Thursday, April 12, 2007
Imus As Racial Snapshot
"You can make fun of everything, just not with everyone."
"She was five-foot-six/ Two-fifteen/ A bleach-blond bomber with a streak of mean/ She knew how to knuckle and she knew how to scuffle and fight."
-- Jim Croce, "(The Night That I Fell In Love With My) Roller Derby Queen"
Most of what needs to be said about Don Imus' offensive remarks about the Rutgers women's basketball team has already been said, but there are a couple interesting connections that I don't think anyone has made yet.
It's true "nappy headed" is an insult, but as far as I've ever heard it used, it's largely a black-on-black insult. For the simple reason that "bad hair" is a largely black cultural reference point (although my mother used to complain about having it). I would add that it seemed to be the kind of light-hearted dis that was shrugged off in any session of the dozens.
"Ho's", on the other hand, always struck me as shocking and distasteful. Nevertheless it's become a relatively banal term for women (along with "bitches") in the lexicon of black rappers, who have been largely using it with impunity for years, as has been pointed out.
So, yes, if a black comic had made the remark in the context of a routine, it might have gone unnoticed. And yes, too, if Imus had made the remark about a white team in terms offensive to poor whites, it might have gone unnoticed also. And yes, three, this is nothing new. Every group has something of an exclusive license to offensive humor about itself.
But above and beyond the issue of offensiveness, Imus' remarks offer an interesting crosssection of where things stand in terms of race in this country. I imagine that inasmuch as he thought there was humor to be mined in the remark, Imus was aiming for the longstanding punchline of a white guy mimicking black speech or behavior. In this, it was not so different from Al Jolson in blackface, or even Karl Rove as rapper.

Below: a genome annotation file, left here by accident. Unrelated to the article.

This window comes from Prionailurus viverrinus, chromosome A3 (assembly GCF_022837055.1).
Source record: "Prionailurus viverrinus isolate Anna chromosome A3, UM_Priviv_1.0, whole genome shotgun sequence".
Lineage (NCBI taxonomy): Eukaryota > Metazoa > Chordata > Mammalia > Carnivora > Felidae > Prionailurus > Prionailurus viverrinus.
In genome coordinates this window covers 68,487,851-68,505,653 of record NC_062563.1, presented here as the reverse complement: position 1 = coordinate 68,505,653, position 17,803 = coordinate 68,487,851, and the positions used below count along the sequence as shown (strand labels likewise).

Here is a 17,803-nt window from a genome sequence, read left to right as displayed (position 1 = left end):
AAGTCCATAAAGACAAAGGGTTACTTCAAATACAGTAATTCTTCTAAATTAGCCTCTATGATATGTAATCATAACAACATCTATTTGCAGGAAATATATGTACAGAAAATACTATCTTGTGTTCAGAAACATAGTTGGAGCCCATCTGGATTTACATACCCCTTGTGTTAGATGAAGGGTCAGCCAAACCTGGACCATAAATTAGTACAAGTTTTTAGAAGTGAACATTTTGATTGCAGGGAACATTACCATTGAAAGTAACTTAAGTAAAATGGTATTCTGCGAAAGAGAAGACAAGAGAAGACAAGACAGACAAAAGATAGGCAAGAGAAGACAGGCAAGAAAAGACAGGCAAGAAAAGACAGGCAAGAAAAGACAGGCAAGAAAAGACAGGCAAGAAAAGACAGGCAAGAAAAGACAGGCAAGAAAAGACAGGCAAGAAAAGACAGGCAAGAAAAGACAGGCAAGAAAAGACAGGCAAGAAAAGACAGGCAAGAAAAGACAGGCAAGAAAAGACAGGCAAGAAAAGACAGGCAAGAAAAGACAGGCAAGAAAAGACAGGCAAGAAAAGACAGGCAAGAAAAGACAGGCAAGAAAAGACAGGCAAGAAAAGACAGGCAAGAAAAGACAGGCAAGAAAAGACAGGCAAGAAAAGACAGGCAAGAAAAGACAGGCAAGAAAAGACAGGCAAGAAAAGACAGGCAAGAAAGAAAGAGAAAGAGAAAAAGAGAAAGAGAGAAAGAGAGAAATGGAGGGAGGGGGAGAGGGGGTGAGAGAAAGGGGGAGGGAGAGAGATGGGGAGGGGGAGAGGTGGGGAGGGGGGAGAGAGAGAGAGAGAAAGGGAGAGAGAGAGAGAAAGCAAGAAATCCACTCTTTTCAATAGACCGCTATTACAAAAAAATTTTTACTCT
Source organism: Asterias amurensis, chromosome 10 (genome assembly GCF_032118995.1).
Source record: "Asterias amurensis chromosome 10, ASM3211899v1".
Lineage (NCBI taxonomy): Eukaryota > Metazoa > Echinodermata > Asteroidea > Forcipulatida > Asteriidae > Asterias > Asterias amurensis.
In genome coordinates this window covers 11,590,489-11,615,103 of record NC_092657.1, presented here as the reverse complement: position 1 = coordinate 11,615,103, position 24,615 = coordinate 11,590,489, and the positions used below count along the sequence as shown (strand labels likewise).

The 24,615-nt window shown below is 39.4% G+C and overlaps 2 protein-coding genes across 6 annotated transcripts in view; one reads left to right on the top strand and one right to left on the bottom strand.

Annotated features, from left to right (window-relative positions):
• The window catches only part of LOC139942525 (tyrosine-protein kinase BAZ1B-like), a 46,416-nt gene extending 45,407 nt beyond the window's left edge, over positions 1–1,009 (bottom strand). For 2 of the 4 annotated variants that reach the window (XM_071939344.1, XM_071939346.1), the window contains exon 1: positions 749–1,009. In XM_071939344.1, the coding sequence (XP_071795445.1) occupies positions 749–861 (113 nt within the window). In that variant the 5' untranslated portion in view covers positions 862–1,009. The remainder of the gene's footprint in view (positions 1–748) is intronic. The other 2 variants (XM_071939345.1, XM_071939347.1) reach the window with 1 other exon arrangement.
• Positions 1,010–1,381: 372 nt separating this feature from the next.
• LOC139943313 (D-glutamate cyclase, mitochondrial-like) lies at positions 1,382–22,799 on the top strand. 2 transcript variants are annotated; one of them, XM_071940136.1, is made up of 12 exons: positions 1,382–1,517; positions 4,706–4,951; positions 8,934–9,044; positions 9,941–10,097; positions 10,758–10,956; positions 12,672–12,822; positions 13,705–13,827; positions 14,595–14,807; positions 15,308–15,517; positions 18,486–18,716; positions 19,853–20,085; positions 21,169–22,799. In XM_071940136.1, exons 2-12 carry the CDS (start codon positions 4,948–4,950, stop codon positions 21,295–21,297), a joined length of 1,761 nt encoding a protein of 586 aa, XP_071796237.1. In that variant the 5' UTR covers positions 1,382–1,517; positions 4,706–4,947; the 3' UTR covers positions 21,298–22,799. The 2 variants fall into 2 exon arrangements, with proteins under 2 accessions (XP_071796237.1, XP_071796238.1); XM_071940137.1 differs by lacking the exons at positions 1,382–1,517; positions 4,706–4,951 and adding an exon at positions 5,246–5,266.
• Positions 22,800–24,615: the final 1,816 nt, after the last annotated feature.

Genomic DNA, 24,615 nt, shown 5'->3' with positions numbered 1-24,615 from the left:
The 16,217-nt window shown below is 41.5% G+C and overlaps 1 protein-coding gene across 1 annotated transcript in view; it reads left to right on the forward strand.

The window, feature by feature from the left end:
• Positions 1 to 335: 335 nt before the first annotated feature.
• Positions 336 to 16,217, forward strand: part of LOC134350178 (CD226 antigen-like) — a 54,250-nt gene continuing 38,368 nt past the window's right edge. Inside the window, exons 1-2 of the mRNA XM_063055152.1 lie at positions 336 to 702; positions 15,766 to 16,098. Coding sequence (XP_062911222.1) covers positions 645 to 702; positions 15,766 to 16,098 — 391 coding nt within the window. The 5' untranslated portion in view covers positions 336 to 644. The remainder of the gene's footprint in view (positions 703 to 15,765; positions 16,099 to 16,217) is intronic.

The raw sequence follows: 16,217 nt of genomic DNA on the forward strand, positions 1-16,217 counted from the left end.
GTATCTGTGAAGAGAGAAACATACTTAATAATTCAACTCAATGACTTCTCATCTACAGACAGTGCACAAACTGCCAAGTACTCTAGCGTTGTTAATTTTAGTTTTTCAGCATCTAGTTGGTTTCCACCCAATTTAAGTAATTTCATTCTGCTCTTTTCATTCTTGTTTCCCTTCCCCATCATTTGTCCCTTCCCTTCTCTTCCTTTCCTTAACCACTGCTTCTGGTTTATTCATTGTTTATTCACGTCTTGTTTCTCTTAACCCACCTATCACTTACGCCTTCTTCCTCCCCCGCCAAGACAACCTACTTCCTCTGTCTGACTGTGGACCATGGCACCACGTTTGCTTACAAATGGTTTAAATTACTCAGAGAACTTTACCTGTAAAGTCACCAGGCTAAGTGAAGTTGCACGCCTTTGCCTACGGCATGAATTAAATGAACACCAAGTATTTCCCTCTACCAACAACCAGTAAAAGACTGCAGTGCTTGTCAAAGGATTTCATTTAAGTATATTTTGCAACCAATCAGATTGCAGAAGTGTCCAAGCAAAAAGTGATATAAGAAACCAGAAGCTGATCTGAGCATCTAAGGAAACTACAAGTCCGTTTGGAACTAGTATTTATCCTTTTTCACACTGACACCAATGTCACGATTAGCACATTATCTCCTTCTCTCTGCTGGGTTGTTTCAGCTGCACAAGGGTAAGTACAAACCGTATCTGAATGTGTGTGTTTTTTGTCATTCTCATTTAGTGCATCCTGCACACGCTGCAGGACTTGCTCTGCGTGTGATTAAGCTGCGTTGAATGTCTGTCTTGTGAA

But whereas the blackface tradition involved a white person camping a white caricature of black speech, Imus' remarks are the first that involve a white person camping a black caricature of black speech. From my own anecdotal experience as a white guy who spent quite a bit of my youth in black hip hop circles, I can attest to having heard the same remark, and far worse, casually tossed around by black men, and black women for that matter.
Which reminds me of a third quote, from The Autobiography Of Malcolm X, which I can only paraphrase since I don't have the text with me. (Anyone with a citation, pop it in the comments.) It went something along the lines of, "We know how you white people talk about us when we're not in the room. Because some of us can pass, and we've heard you."
Imus' remarks mark a turning point in terms of racial and racist speech, because for the first time, white people have an idea of what goes on among black people when "we're" not in the room. Imus just made the mistake of thinking he could repeat it.